Software updates are usually rolled out to eliminate any bugs, but, for some of Vyaire Medical’s ventilators, an early 2021 update resulted in a potentially dangerous issue that has caught the attention of the FDA.
According to a notice put out by Vyaire earlier this month, some of its Bellavista ventilators are at risk of malfunctioning if a certain software configuration is in place. The company initiated a voluntary correction for the affected machines at the end of December, and this week the FDA dished out a Class I rating—the agency’s most serious—to the move.
The ventilators are used in hospitals and intensive care facilities to deliver supplemental oxygen into the airway or lungs. They’re designed to be easily transferred throughout a facility to provide respiratory support to a range of patient populations, from newborns to adults.
The flaw may occur in Bellavista 1000 and 1000e series ventilators that are running at least the software version 6.0.1600.0—which was introduced in February 2021—and have their data communication ports set to “HL7.” When both of these factors are present, they can create what Vyaire describes as a “conflict in memory resource allocation between software tasks.”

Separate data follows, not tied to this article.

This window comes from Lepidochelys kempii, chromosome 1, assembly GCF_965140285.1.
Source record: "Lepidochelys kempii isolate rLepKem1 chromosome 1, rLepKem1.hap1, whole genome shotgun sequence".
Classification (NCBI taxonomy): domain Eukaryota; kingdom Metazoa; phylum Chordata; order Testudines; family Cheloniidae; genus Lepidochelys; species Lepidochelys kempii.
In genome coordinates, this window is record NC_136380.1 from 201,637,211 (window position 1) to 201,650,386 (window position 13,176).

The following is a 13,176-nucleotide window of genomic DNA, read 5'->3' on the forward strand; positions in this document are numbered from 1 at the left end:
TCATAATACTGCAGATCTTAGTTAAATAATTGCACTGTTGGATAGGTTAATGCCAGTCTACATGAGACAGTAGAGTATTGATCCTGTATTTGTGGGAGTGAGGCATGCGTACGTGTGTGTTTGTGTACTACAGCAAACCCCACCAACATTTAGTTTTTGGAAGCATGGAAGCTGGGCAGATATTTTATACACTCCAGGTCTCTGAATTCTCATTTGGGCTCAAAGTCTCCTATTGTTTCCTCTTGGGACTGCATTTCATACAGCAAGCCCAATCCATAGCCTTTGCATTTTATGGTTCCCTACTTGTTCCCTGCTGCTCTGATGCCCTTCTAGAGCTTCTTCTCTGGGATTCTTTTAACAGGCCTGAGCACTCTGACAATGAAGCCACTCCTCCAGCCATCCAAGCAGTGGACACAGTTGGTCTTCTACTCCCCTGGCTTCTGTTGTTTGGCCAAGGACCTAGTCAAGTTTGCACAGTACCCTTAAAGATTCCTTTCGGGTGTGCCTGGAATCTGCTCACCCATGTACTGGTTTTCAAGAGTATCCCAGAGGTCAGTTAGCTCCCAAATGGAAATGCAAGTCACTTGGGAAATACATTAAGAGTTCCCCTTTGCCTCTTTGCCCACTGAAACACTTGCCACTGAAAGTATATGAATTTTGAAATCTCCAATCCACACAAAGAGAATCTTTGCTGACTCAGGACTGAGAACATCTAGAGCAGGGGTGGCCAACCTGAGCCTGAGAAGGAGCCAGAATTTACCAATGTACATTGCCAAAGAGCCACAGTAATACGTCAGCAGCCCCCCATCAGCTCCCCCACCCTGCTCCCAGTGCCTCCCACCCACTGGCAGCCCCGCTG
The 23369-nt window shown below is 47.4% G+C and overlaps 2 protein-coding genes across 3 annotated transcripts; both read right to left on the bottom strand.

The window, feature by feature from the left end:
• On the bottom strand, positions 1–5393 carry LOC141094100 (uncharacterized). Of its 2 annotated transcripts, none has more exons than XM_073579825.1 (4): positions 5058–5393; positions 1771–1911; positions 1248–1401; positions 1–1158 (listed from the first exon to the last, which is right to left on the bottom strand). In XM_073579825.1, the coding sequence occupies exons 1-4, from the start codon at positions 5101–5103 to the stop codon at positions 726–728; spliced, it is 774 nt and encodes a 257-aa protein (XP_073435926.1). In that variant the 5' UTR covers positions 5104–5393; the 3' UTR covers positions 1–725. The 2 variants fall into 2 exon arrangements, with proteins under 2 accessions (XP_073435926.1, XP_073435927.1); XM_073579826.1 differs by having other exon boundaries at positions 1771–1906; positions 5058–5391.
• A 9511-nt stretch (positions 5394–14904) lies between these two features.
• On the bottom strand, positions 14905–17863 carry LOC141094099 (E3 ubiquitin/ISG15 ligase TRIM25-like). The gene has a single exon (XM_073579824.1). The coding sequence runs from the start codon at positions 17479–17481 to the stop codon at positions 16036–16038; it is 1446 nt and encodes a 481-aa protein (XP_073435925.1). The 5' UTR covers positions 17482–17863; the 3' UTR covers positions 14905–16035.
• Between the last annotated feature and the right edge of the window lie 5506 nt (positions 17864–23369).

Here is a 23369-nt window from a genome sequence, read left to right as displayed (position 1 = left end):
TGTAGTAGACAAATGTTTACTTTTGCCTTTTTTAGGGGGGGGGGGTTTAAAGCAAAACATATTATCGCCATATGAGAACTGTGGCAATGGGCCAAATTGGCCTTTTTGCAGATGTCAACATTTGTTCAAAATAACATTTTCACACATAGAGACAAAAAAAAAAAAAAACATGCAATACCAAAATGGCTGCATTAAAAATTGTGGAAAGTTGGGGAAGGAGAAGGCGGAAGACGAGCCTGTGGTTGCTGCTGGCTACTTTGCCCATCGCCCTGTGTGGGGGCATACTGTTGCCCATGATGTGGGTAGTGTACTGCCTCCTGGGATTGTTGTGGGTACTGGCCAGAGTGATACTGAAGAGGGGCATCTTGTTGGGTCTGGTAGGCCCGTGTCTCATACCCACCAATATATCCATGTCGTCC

If that occurs, it may cause the machine to stop ventilation and emit a technical failure alarm with the “305” label. A sudden, unintentional pause in ventilation could potentially lead to serious adverse events, including death.
However, as long as the communication port isn’t on the HL7 setting, the error won’t occur, so the company said it still “supports the continued use of these devices” once the setting has been disabled.
So far, no deaths have been reported in connection with the software flaw, but the FDA has received 18 complaints and reports of seven injuries linked to the issue.
The correction spans nearly 4,200 Bellavista ventilators carrying the 1000 and 1000e series that were distributed across the globe between January 2017 and December of last year. In the U.S., more than 2,600 of the ventilators are in use, with distribution beginning in March 2019.
Though not a recall in the literal sense of the word, Vyaire’s corrective action calls for all healthcare facilities using the ventilators to immediately disable the HL7 port until another software update addressing the issue has been released. It expects to have the update ready before the end of March.
In the meantime, the company has put out a software patch to fix the issue in ventilators that are running the affected software version and contain the software option “Data Communication.”